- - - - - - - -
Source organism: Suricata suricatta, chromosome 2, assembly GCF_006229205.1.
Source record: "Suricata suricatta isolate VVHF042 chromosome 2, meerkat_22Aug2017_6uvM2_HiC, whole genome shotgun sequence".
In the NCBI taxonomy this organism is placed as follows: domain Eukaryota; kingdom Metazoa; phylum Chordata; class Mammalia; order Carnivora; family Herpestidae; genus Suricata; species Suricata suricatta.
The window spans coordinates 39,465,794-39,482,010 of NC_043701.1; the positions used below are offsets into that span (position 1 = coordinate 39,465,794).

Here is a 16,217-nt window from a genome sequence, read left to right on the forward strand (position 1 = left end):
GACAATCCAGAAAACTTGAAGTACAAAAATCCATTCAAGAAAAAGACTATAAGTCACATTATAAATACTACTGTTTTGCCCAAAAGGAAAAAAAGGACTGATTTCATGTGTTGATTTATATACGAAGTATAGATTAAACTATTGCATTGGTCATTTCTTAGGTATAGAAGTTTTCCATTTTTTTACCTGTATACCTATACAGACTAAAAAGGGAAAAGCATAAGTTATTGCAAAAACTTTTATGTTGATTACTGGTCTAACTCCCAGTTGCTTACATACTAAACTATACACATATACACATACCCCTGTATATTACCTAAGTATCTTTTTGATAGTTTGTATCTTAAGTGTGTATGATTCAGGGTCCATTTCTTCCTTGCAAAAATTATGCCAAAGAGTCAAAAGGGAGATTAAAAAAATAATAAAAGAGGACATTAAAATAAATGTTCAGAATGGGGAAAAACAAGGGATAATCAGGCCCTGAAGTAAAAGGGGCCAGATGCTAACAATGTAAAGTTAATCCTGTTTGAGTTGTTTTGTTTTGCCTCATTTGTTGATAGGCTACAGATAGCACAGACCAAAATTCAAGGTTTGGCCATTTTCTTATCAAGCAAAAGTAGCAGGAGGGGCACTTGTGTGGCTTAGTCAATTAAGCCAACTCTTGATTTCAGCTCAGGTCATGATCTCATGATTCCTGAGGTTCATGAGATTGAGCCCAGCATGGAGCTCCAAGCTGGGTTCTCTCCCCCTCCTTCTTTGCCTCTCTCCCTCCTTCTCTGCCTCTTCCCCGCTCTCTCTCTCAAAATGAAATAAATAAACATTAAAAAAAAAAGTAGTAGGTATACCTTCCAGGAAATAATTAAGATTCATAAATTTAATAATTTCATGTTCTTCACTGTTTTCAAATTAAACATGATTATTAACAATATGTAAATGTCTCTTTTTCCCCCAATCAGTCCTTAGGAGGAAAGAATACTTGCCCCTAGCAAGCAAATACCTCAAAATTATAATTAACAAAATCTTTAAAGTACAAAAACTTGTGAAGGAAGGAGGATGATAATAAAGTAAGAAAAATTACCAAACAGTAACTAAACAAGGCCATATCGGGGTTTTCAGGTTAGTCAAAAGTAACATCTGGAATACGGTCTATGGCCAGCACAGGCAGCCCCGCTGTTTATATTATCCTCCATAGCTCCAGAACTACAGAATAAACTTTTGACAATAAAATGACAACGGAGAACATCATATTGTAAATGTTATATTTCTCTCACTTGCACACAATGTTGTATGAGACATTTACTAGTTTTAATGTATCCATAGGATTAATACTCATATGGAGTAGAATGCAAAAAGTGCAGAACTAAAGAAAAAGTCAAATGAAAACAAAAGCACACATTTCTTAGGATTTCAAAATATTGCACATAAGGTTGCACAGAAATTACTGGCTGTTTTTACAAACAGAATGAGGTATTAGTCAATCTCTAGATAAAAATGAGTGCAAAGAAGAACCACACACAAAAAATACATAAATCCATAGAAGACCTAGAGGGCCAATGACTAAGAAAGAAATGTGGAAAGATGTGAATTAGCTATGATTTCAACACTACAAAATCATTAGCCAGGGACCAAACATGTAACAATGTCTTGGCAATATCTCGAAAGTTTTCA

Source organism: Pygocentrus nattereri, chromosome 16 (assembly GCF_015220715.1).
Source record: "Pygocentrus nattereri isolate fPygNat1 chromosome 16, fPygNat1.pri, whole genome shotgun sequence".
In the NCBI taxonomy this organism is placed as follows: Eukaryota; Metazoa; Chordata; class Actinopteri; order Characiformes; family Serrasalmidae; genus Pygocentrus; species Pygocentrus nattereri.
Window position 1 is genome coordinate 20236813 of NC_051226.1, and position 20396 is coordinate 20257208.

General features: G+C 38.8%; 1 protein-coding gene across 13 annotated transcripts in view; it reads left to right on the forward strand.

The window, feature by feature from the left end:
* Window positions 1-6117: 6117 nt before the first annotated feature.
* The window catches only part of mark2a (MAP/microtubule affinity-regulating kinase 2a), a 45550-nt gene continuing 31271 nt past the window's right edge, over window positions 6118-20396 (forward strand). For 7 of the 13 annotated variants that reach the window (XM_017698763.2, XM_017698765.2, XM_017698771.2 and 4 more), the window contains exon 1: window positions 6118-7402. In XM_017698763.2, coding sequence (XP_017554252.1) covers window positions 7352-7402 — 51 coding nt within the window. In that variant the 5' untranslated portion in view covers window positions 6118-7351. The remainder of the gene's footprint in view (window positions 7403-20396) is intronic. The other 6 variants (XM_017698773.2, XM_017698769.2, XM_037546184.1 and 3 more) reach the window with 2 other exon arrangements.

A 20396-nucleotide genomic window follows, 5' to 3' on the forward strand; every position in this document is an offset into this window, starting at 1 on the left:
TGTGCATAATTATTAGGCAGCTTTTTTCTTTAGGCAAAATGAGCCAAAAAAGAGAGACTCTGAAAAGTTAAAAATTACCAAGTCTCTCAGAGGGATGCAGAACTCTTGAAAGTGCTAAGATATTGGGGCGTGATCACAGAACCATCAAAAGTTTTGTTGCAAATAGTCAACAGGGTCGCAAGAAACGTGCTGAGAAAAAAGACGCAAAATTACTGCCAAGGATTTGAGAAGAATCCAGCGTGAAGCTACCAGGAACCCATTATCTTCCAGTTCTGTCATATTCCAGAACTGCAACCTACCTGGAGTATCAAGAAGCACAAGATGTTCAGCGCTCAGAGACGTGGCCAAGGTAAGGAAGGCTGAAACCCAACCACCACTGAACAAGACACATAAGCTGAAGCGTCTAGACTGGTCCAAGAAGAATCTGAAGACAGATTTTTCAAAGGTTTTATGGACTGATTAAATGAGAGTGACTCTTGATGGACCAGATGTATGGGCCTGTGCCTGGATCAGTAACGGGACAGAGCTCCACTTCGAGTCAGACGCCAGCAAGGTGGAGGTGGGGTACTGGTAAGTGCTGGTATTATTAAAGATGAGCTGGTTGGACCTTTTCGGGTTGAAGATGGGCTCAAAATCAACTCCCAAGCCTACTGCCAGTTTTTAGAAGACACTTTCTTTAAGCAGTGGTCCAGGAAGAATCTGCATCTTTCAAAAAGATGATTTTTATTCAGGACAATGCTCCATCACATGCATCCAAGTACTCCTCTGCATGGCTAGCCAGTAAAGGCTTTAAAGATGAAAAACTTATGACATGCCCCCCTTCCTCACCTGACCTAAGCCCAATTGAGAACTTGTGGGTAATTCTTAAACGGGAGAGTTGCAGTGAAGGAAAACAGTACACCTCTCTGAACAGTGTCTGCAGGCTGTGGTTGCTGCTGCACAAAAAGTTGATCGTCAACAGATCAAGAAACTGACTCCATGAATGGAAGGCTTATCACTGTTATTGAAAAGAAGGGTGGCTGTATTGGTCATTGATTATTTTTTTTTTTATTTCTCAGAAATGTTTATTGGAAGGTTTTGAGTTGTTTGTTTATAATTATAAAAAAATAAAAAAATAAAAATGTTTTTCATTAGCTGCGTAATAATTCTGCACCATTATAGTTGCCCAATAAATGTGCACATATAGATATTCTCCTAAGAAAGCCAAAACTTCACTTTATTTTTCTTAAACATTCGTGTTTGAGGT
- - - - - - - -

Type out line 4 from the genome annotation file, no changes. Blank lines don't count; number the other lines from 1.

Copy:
The window spans coordinates 39,465,794-39,482,010 of NC_043701.1; the positions used below are offsets into that span (position 1 = coordinate 39,465,794).